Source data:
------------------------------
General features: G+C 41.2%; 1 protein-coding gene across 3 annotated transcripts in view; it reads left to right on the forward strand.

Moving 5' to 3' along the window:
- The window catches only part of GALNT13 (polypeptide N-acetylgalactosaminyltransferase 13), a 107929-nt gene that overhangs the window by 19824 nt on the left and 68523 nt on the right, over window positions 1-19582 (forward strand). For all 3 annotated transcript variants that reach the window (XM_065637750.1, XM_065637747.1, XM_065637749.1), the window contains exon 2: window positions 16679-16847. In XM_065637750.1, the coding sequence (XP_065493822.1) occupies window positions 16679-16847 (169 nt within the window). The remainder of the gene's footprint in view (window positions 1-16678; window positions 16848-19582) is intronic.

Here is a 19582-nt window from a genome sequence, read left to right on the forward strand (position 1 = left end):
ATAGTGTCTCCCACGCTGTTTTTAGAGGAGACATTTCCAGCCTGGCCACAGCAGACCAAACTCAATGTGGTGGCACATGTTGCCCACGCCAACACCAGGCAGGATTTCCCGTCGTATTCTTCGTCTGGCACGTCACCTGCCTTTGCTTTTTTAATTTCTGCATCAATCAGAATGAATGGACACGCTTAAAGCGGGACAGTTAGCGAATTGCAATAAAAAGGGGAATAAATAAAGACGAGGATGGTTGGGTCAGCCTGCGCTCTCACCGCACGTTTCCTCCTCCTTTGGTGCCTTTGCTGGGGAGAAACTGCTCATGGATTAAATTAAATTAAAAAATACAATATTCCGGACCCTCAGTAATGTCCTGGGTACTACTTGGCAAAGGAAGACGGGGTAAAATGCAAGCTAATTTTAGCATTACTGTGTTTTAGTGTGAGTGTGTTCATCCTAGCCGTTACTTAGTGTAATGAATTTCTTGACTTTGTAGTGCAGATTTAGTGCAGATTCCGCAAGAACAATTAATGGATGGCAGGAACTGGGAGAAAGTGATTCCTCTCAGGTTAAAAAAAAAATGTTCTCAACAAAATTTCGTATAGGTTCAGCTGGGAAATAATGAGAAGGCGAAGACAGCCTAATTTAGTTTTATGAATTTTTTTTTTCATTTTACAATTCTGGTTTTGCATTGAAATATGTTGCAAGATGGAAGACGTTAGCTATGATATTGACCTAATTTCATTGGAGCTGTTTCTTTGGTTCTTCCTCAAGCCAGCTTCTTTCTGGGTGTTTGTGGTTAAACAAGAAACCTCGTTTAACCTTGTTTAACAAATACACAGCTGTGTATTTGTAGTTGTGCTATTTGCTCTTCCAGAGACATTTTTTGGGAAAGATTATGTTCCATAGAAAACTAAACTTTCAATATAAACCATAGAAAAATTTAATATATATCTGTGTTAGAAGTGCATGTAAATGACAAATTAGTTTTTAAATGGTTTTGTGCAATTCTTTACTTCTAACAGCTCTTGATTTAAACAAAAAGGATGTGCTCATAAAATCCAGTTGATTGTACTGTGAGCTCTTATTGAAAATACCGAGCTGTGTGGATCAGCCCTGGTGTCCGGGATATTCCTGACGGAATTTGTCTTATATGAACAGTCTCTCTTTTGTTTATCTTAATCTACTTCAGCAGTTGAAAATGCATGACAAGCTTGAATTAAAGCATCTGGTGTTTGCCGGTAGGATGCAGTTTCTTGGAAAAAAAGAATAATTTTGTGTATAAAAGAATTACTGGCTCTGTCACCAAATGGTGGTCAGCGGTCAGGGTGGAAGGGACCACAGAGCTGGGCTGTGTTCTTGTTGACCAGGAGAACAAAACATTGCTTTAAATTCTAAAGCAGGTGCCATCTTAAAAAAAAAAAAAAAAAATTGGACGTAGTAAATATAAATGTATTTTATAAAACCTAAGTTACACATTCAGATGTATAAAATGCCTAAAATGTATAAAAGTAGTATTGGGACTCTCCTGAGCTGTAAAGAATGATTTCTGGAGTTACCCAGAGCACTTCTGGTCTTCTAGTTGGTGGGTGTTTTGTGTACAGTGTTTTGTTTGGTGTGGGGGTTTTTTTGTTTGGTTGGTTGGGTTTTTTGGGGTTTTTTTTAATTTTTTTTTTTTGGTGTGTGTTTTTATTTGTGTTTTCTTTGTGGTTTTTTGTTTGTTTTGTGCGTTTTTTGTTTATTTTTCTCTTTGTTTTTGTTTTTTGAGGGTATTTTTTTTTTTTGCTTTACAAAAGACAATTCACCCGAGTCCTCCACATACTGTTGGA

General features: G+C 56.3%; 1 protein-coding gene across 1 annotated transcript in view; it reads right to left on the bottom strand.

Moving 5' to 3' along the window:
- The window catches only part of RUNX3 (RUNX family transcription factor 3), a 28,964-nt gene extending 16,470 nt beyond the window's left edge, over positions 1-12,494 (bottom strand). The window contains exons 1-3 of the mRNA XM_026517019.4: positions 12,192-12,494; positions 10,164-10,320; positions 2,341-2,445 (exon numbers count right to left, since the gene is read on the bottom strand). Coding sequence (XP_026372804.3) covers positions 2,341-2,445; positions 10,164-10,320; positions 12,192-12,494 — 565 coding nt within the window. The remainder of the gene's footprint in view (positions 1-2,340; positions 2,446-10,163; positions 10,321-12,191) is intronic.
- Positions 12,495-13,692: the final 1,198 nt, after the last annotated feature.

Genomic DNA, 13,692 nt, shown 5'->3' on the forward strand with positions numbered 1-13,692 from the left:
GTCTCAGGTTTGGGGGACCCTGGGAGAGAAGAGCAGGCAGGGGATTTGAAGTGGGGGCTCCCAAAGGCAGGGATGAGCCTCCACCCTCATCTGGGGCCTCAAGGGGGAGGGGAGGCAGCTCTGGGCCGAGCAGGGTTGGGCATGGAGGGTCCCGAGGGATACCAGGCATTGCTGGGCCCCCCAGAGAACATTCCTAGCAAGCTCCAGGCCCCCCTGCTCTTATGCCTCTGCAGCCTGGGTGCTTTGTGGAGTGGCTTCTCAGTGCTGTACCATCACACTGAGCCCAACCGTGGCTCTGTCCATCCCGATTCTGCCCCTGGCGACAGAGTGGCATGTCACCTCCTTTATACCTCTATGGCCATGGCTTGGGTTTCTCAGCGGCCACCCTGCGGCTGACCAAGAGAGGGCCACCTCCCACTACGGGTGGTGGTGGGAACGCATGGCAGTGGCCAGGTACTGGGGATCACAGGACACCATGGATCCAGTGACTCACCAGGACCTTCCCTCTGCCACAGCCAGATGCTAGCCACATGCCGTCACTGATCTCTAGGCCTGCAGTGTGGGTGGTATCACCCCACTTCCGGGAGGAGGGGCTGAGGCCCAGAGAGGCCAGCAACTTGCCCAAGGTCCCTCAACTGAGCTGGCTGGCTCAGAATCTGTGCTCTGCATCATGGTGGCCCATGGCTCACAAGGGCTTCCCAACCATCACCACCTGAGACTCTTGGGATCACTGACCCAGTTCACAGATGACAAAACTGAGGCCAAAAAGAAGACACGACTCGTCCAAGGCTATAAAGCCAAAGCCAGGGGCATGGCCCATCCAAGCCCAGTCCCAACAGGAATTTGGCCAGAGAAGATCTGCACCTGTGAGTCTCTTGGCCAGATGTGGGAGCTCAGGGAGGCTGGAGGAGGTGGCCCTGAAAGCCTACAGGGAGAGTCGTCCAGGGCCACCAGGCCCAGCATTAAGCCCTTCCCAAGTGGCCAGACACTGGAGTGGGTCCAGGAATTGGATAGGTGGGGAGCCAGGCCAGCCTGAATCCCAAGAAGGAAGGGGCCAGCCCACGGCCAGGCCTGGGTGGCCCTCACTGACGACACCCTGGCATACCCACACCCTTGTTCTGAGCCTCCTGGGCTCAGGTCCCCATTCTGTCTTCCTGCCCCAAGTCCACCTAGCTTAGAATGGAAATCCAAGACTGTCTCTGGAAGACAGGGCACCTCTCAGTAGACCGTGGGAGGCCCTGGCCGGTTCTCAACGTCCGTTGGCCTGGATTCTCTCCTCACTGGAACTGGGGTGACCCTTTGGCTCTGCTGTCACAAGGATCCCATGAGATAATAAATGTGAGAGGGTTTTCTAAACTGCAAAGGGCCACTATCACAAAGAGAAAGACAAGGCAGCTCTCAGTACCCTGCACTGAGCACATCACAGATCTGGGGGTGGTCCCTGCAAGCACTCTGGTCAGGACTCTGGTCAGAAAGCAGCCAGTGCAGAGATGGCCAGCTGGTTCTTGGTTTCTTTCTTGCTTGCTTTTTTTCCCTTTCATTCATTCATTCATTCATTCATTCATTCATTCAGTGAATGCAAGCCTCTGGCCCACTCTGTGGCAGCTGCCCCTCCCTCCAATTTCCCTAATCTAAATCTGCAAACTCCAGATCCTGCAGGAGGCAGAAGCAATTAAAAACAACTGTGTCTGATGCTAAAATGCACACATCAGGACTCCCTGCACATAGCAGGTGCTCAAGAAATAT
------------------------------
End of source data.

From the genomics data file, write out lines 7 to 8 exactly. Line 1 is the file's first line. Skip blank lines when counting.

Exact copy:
Moving 5' to 3' along the window:
- The window catches only part of RUNX3 (RUNX family transcription factor 3), a 28,964-nt gene extending 16,470 nt beyond the window's left edge, over positions 1-12,494 (bottom strand). The window contains exons 1-3 of the mRNA XM_026517019.4: positions 12,192-12,494; positions 10,164-10,320; positions 2,341-2,445 (exon numbers count right to left, since the gene is read on the bottom strand). Coding sequence (XP_026372804.3) covers positions 2,341-2,445; positions 10,164-10,320; positions 12,192-12,494 — 565 coding nt within the window. The remainder of the gene's footprint in view (positions 1-2,340; positions 2,446-10,163; positions 10,321-12,191) is intronic.